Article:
A guide to investing in solar

1. Introduction

The solar energy market is one of the most heavily funded renewable power sources in the global energy transition. Frankfurt School – UNEP Collaborating Centre for Climate and Sustainable Energy Finance — noted that solar accounted for more than half ($1.4trn) of the $2.7trn global investment in renewable energy in the past decade, compared with $1.06trn in wind, $123bn in biomass and waste as well as $45bn in hydro. It’s estimated that the solar energy market could be worth $293.2bn by 2028, at a compound annual growth rate of 6.9%.

Solar technologies work by converting sunlight into electrical energy either through photovoltaic (PV) panels or concentrated solar-thermal power (CSP). A virtuous circle of environmental awareness, public desire for green energy, government subsidies and private investment has helped to increase the solar industry’s maturity.

Opto’s research suggests that the theme’s time horizon, the point at which we’ll reach peak solar energy usage, is 2038, which implies a medium-term window for investors to take full advantage of this high-potential theme.

“Solar accounted for more than half ($1.4trn) of the $2.7trn global investment in renewable energy in the past decade” - Frankfurt School – UNEP Collaborating Centre for Climate and Sustainable Energy Finance

2. Key players

JinkoSolar [JKS]

- Shanghai-based JinkoSolar is one of the world’s largest solar manufacturers.

- It produces more than 10% of the world’s solar panels.

- Its share of the PV cell market stands at around 12.8%.

- In 2020, it set a world record for efficiency with its PERC panels at 22.48%, then beat that mark in April 2022 when its TOPCon technology achieved 25.7% efficiency.

- In April 2022, it became the first to deliver 100 GW of solar modules.


Canadian Solar [CSIQ]

- Outside China, Canadian Solar is one of the world’s largest solar tech firms. It owns business subsidiaries in 20 countries.

- The company has shipped around 70 GW of solar modules to customers in 160 countries.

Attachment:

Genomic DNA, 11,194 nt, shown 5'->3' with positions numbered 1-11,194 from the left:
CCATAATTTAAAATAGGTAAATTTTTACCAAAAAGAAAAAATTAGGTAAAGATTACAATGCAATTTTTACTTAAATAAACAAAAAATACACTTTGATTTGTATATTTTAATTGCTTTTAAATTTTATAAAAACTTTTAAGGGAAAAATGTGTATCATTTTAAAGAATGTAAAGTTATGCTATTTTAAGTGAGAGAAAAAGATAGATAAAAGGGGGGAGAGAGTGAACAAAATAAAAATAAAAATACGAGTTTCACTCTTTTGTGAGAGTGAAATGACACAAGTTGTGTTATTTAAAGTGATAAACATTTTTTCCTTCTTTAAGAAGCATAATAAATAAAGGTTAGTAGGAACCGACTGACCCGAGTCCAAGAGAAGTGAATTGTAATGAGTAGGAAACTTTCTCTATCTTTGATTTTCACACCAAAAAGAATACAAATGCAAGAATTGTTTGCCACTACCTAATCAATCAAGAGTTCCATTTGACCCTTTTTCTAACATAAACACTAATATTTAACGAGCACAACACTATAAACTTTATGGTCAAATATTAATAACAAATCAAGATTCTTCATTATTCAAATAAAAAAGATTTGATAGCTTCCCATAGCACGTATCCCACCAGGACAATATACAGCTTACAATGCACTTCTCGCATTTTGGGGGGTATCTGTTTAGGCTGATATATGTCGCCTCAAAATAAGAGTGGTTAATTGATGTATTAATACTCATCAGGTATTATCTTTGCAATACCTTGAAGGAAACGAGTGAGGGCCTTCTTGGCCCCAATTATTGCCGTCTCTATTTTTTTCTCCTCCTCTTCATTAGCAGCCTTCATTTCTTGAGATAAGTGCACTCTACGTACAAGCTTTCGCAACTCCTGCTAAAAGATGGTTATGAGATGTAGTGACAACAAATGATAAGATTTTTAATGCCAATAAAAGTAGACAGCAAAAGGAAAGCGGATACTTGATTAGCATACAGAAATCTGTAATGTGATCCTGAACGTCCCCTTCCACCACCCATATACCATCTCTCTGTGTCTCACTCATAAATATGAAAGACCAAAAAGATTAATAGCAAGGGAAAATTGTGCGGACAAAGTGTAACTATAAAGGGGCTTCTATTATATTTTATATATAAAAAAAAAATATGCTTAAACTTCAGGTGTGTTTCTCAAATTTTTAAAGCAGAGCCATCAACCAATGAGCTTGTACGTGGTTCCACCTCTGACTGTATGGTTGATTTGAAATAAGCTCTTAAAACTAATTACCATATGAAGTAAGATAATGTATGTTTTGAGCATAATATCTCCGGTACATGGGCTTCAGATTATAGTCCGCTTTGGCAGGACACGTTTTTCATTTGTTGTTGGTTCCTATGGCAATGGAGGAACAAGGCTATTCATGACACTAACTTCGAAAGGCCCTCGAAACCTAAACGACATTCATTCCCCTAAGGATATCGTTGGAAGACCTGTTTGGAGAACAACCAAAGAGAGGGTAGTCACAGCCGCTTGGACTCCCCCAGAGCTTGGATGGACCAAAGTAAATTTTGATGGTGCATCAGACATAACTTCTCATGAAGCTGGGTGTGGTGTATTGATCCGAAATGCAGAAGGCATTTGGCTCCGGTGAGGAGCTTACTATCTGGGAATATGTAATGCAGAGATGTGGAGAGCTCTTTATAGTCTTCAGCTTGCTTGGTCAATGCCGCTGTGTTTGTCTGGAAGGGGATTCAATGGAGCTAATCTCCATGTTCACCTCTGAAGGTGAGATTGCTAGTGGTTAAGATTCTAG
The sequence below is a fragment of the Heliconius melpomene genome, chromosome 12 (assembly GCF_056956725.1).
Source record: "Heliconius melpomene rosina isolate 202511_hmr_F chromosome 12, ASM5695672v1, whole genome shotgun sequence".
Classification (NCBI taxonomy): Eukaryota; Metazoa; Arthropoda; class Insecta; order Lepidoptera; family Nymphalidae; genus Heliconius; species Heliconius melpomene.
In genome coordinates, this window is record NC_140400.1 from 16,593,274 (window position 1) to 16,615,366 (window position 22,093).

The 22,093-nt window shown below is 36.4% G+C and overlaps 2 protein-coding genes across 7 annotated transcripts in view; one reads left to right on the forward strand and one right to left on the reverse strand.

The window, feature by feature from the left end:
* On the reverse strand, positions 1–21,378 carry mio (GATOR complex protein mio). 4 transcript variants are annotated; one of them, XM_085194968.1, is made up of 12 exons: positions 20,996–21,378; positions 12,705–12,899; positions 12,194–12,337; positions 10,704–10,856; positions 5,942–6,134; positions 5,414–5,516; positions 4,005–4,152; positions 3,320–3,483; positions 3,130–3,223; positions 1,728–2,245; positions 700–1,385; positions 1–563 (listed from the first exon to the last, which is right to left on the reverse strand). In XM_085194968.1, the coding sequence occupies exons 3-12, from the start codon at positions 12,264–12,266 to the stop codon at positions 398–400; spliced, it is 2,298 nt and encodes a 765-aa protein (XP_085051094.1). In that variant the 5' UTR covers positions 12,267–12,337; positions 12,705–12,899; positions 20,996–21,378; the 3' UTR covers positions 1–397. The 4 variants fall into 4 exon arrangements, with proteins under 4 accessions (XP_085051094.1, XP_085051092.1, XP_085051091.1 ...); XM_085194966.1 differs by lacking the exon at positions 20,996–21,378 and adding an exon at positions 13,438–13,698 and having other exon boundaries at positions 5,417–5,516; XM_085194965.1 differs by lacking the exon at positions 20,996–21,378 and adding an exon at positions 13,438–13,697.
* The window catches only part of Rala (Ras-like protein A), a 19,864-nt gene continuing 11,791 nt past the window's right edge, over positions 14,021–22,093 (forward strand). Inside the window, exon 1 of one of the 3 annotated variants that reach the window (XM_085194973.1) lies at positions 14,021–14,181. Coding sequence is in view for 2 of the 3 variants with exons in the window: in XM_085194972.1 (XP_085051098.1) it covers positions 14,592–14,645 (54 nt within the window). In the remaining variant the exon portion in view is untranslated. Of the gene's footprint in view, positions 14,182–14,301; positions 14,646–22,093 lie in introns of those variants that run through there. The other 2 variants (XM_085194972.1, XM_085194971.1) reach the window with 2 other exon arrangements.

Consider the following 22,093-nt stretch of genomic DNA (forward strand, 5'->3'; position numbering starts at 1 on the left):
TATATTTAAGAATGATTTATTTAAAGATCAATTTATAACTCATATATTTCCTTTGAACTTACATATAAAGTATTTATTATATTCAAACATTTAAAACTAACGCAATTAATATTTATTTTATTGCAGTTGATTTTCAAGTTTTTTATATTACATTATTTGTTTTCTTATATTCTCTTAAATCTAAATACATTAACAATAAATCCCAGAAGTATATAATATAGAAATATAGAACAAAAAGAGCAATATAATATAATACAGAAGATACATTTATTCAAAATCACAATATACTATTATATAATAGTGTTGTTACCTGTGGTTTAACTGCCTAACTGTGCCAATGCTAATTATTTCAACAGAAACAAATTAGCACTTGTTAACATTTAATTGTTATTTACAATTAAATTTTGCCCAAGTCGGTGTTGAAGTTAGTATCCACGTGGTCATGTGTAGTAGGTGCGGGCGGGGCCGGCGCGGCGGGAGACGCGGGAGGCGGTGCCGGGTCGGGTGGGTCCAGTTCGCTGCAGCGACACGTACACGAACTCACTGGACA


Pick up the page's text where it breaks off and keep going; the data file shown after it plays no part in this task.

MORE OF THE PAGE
- As of the end of 2021 it had 2,250 authorised patents around the world.

- In May 2021 it was the first company to deliver 600 W high-power solar modules using 210mm mono PERC cells.


First Solar [FSLR]

- The Arizona-based company was founded in 1990.

- In 2009 it became the first company to produce 1 W of power for under $1.

- By 2025 it plans to expand its facility in Ohio to a total annual capacity of 6 GW, which would make it the largest fully vertically integrated solar manufacturing complex outside China.


3. Background

The environmental benefits of solar power have been a key driver of the market’s performance over the past decade. With so many nations dependent on imported energy, and fossil fuels becoming unsustainable, investment in renewables is double that of coal and gas combined, according to EY Global. This, combined with the cost of solar tumbling 85% since 2010, has made solar energy costs comparable with fossil fuel electricity.

Historically, solar generation had always been costlier than wind, but a decision by the Chinese government in 2010 to make renewable energy a strategic industry ramped up production and led to a glut of affordable PV panels. As a result of this catalyst, IRENA says the cost of utility-scale solar PV electricity fell 82% in the 10 years to 2020, making it cheaper than wind for the first time. IRENA data also shows that production costs reduced so sharply that between 2010 and 2020 investment in renewables increased by 20%, but the power generation capacity it funded more than doubled. In 2012, the International Renewable Energy Agency (IRENA) forecast global solar energy generation would reach 550 TW/h by 2030 — it passed this figure in 2018.

4. Growth drivers  

It was only in the early 21st century that scientists flagged climate change as an urgent and accelerating problem. Since then, the race to harness cheap, renewable alternatives to fossil fuels like solar energy has accelerated.